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  • irishtimes.com - Posted: June 1, 2009 @ 12:02 pm

    Fine Gael pulls a stroke to zilch FF’s Ryan

    Deaglán de Bréadún

    The Political Cute Hoor of the Week Award (even though it’s still only Monday) goes to Frank Flannery for his statement that Fine Gael would be willing to work with Sinn Féin to put Fianna Fáil out of office.


    Enda and Frank: what are they cooking up? (Photograph by Eric Luke)

    The only plausible interpretation is that he wants to put the kibosh once and for all on Eoin Ryan’s chances of re-election to the European Parliament in the Dublin Constituency.

    In a newspaper interview, Mr Flannery said his party would even consider taking part in a coalition government that included Sinn Féin: “Let’s suppose that Fine Gael and Labour were short and Sinn Féin had the numbers. Could I see that, theoretically?  I could see that happen.”

    Of course he was “speaking now in a personal way” and there were still problems over the paramilitary issue and SF’s attitude to past violence. And then, as sure as night follows day, Fine Gael leader Enda Kenny popped-up on RTE’s This Week programme that Fine Gael had a policy of not “doing business” with Sinn Féin.

     Mr Flannery is Fine Gael’s National Director of Elections and the most believable explanation, by several country miles, for his sudden interest in Sinn Féin – it was the lead story in the Irish Mail on Sunday – is that it would send a signal to Gay Mitchell’s supporters in the Dublin race that it was OK to give SF’s Mary Lou McDonald their Number Two. She needs transfers – at least Ryan has a running-mate, Lord Mayor Eibhlín Byrne.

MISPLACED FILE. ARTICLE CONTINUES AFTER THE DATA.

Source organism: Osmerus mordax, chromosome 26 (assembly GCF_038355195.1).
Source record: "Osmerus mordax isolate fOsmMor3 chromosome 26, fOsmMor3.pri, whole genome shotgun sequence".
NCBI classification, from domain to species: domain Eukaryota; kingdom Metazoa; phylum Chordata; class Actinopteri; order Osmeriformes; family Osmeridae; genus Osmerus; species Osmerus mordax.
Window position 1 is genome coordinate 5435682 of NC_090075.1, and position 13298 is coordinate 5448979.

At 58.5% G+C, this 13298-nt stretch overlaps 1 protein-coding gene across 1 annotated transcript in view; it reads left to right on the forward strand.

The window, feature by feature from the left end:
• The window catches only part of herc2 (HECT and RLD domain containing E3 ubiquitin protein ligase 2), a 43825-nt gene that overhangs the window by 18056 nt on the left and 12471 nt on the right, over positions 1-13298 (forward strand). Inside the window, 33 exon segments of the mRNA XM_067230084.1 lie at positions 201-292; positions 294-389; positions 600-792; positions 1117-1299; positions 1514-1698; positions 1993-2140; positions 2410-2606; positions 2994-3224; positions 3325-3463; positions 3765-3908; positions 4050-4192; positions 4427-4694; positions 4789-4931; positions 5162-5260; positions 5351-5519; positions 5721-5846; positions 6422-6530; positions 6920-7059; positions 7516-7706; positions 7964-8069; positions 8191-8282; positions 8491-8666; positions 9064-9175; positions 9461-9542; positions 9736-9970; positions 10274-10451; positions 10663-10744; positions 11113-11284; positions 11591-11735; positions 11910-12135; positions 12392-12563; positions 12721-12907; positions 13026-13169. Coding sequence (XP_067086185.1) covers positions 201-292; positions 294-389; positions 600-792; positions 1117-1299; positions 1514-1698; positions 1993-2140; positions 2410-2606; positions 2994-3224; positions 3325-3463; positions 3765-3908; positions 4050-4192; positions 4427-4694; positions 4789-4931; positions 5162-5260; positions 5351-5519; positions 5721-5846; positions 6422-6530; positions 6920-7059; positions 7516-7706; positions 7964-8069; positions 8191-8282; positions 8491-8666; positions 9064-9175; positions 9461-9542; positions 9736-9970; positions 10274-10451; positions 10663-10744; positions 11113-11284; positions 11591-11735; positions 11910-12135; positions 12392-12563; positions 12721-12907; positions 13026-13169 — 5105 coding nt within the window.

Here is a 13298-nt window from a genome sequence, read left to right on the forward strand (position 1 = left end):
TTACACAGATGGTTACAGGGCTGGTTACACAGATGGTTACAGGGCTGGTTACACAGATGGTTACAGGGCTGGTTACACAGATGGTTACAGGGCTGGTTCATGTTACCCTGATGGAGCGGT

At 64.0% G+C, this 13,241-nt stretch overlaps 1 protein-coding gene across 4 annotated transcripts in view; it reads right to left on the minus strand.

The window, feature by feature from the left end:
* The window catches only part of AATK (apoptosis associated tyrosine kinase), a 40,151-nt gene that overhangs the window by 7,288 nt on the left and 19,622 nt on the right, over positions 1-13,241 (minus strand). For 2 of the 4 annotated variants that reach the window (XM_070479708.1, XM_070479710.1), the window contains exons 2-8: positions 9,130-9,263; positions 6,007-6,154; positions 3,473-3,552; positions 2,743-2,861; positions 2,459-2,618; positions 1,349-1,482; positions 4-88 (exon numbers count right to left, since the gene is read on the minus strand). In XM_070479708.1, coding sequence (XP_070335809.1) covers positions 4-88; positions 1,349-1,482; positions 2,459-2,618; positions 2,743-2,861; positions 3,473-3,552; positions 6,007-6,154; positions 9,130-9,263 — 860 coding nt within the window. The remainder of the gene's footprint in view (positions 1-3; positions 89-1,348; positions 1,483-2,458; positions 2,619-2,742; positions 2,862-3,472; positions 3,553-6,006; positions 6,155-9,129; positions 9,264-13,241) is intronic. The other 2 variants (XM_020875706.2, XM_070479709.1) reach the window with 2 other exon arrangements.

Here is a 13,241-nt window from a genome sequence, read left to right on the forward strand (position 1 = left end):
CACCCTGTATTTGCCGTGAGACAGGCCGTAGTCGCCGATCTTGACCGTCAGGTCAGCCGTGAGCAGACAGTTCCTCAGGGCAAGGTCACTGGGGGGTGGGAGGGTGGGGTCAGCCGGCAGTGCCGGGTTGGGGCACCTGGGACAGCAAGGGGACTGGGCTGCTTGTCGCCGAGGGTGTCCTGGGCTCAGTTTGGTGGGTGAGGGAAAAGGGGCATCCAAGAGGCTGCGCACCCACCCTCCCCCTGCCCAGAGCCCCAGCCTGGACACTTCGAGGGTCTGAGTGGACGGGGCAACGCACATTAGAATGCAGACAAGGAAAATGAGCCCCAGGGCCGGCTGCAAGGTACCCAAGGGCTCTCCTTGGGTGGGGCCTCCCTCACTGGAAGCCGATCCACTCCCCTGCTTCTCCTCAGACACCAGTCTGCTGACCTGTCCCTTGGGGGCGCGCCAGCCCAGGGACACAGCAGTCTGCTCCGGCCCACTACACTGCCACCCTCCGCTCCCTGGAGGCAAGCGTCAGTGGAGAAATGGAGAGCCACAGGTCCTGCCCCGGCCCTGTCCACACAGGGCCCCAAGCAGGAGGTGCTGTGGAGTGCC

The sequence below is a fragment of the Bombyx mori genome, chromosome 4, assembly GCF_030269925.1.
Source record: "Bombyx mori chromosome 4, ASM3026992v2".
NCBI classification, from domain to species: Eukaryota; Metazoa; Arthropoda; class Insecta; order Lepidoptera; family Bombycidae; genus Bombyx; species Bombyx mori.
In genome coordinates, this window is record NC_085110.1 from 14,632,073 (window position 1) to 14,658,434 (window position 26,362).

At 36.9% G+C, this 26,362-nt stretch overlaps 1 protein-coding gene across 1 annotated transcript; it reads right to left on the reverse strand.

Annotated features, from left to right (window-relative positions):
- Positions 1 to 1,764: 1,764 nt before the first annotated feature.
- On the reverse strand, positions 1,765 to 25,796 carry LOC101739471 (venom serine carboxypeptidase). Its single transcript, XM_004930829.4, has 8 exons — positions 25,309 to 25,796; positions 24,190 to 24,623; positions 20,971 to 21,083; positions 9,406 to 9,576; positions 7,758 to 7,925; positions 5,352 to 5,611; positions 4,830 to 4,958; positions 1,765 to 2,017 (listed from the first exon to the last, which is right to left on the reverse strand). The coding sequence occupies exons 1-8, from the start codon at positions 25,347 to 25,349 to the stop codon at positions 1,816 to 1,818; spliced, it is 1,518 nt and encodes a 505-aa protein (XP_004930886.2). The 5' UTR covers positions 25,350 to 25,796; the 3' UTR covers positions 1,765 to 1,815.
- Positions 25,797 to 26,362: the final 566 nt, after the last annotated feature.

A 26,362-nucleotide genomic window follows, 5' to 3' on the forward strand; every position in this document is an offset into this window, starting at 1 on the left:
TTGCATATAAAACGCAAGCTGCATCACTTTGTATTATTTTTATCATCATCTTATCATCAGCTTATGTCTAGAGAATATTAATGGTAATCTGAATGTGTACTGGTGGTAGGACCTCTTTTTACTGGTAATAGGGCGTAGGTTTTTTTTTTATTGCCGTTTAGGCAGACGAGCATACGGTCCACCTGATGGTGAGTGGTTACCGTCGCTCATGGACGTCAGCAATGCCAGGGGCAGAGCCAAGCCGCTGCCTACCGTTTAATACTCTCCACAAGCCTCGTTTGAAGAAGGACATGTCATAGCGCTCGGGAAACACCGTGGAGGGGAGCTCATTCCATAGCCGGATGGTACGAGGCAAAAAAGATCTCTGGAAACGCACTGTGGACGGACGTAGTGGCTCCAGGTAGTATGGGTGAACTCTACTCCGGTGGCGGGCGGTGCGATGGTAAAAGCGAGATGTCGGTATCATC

When I pressed Eoin Ryan a couple of weeks back on the issue of transfers, he said he was urging FF supporters to transfer to pro-EU parties. He is no doubt hoping that FG voters will take the same attitude and give him their second preference instead of Ms McDonald.

    The problem for FG is that, whereas they will do well in terms of votes cast, they are virtually certain to lose that second seat in Ireland East/Leinster. If Avril Doyle were standing again, she would be a virtual shoo-in, whereas Senator John Paul Phelan doesn’t seem to have much chance against Labour’s Nessa Childers (Did you know she is the daughter of the former President? Oh, and by the way, she is the daughter of the former President. And while we’re at it, her father was President of Ireland. Well, I know, because a Labour canvasser said it in my presence 500 times.)

    The danger for FG is that the Big Story of the election could be: “Fianna Fáil holds four seats against the odds; Fine Gael down from five to four”. That would take the shine off things for Frank and Enda et al.

    You would think Brian Cowen would be in Dublin, canvassing his guts out for Ryan. In recent days he’s been in South/Munster, where Brian Crowley is the greatest certainty since Italy beat San Marino way back whenever and he’s been in North-West, where Pat the Cope is a very strong candidate. There’s still some time left. (On the other hand, he might be a liability in the current climate.)

    Meanwhile, Minister for Justice Dermot Ahern of Fianna Fáil says Flannery’s comments are “astounding” and “shocking”. Those with long memories will recall that, speaking to reporters at Hillsborough Castle on 12 October 2004, Mr Ahern said in reference to politics south of the Border: “It is only a matter of time that Sinn Féin will be in government in the future. But until such time as the IRA demonstrably show that they have put down arms forever and a day. . . there cannot be two armies. ”

    “That is the reality. It is the same in the North as it is in the Republic. That would be the position, depending on what happens as regards the entire issue of putting down arms forever.”

    He continued: “There will come a time, I envisage, where Sinn Fein will be in government in the Republic as they will be in the North. I hope that happens in the future.”